New York — Funders for LGBTQ Issues recently released a new report, which found that U.S. foundation funding for GLBT communities grew by 27 percent in 2011, reaching a record-breaking high of $123 million.

The report, Lesbian, Gay, Bisexual, Transgender and Queer Grantmaking by US Foundation (2011), is the latest edition of the funding network's annual tracking report on the scale and character of U.S. foundation giving to GLBT communities based on available data for the year 2011.

The increase far out-paced the 2.2 percent growth of overall foundation grant dollars in the same year, pushing GLBT grantmaking over one quarter of one percent for the first time. "This increase in foundation giving is a sign of the growing momentum for equality regardless of sexual orientation or gender identity," says Ben Francisco Maulbeck, President of Funders for LGBTQ Issues. "LGBT-focused funders like the Arcus Foundation are growing in number and size, and more and more mainstream funders like American Jewish World Service are integrating LGBTQ communities into their grantmaking strategies."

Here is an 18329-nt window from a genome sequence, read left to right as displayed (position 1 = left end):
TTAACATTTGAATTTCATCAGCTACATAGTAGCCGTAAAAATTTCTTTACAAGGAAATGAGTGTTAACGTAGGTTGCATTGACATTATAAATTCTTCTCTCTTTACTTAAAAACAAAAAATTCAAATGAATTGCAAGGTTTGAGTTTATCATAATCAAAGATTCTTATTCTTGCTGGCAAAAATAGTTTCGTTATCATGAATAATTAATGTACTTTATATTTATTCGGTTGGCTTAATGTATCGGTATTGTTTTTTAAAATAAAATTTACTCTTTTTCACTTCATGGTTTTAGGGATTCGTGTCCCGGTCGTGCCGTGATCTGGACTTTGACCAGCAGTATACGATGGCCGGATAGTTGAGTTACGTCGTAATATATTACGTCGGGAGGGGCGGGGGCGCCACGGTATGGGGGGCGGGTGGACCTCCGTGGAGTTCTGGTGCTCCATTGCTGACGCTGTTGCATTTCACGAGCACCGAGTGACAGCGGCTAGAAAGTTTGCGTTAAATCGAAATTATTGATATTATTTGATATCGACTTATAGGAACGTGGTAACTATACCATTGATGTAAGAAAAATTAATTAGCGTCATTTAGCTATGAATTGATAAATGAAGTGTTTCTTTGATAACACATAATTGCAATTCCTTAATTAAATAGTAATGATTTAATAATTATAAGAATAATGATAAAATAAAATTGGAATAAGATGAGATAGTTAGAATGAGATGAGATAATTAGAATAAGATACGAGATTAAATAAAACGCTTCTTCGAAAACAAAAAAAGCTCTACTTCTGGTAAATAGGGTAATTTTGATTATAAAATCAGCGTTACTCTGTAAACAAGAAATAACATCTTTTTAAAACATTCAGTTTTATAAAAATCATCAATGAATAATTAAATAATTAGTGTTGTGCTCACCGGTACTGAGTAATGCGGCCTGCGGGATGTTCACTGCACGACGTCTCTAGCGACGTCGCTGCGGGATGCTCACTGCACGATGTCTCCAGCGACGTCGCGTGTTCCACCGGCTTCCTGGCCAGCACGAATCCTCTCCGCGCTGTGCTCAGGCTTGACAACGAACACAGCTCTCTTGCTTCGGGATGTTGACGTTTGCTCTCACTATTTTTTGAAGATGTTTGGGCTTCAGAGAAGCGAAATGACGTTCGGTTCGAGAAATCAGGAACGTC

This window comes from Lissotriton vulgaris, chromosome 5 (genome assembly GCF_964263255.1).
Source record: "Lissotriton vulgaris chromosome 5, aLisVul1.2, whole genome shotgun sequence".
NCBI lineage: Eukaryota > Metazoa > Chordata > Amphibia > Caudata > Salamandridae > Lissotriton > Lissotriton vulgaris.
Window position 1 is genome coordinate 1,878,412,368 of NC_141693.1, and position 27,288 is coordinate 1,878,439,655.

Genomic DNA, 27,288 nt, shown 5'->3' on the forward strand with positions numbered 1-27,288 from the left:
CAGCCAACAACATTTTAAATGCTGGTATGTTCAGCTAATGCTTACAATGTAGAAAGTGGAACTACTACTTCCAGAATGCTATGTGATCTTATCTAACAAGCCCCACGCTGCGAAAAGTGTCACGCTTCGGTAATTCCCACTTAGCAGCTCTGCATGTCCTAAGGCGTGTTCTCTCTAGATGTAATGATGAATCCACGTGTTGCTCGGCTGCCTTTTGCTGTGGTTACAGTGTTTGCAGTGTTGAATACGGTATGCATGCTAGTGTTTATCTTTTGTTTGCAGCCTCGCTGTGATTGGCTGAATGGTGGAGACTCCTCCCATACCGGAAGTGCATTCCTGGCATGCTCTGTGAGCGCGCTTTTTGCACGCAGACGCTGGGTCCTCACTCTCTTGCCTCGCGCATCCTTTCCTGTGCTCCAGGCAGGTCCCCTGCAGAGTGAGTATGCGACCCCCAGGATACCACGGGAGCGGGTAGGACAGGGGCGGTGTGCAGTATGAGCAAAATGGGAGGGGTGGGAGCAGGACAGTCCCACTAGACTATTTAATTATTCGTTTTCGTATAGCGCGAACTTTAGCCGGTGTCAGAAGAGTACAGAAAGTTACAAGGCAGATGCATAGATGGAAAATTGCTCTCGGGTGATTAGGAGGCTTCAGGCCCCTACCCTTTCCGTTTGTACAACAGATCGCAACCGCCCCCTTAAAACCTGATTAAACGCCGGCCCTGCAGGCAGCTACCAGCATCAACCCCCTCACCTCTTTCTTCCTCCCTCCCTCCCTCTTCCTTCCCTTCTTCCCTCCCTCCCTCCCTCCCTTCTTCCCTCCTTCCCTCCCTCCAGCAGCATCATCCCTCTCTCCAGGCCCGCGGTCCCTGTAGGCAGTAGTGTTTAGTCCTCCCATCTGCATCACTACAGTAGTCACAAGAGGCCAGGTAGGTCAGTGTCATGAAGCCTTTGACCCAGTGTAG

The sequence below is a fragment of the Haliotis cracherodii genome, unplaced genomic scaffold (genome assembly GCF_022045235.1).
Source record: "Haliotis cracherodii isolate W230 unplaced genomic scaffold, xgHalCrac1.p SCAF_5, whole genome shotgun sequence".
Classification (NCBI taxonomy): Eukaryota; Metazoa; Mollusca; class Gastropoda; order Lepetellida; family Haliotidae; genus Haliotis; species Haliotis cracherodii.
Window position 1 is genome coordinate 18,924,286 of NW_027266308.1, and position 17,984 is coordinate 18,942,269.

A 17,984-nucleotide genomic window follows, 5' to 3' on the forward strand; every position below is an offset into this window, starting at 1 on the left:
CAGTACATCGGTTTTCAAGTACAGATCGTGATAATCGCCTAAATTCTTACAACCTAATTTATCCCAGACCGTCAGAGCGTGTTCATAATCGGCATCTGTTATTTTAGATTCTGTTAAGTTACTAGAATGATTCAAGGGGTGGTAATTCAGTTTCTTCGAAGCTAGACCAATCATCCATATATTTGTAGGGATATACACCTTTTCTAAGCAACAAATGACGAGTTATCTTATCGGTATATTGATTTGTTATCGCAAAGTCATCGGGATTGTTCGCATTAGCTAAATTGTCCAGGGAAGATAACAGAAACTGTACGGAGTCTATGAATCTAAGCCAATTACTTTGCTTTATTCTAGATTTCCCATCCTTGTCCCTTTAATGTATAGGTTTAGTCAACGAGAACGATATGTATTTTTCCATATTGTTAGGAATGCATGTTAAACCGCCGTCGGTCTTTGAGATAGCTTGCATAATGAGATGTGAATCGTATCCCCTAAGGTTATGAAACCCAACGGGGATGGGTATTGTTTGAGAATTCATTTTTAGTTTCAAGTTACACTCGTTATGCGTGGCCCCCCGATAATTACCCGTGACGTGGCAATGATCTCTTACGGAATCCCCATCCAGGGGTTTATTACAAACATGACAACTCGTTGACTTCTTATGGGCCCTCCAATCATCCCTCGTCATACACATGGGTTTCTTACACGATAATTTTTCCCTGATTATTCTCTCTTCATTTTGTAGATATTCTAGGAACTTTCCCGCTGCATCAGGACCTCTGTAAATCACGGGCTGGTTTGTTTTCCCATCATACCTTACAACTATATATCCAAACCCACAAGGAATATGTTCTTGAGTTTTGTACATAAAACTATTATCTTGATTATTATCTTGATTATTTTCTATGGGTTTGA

Among this report's findings:

  • GLBT grantmaking to international organizations increased by 50 percent, from $19 million to $28.5 million, accounting for nearly one-third of the total increase in GLBT funding.
  • GLBT grantmaking for transgender communities rose by 63 percent, from $3 million to $5 million.
  • Children and youth received 16 percent of all GLBT grant dollars, the largest of any sub-group.

"I am heartened to see this growing response to the urgent civil rights and livelihood needs of LGBTQ people both nationally and abroad," Maulbeck said. "We look forward to working with an increasingly diverse array of funders to expand LGBTQ funding even more, so that the scale of resources at our disposal is commensurate with the great challenges and opportunities before us." Thus, Funders for LGBTQ Issues remains committed to working in collaboration with a variety of grantmakers to both increase the number of foundations that support GLBT issues overall and to ensure that the full diversity of the GLBT community is resourced. The report is now available for download at

This article has been republished from Out & About Nashville, and was part of a series of first-person pieces written by the late Bobbi Williams.

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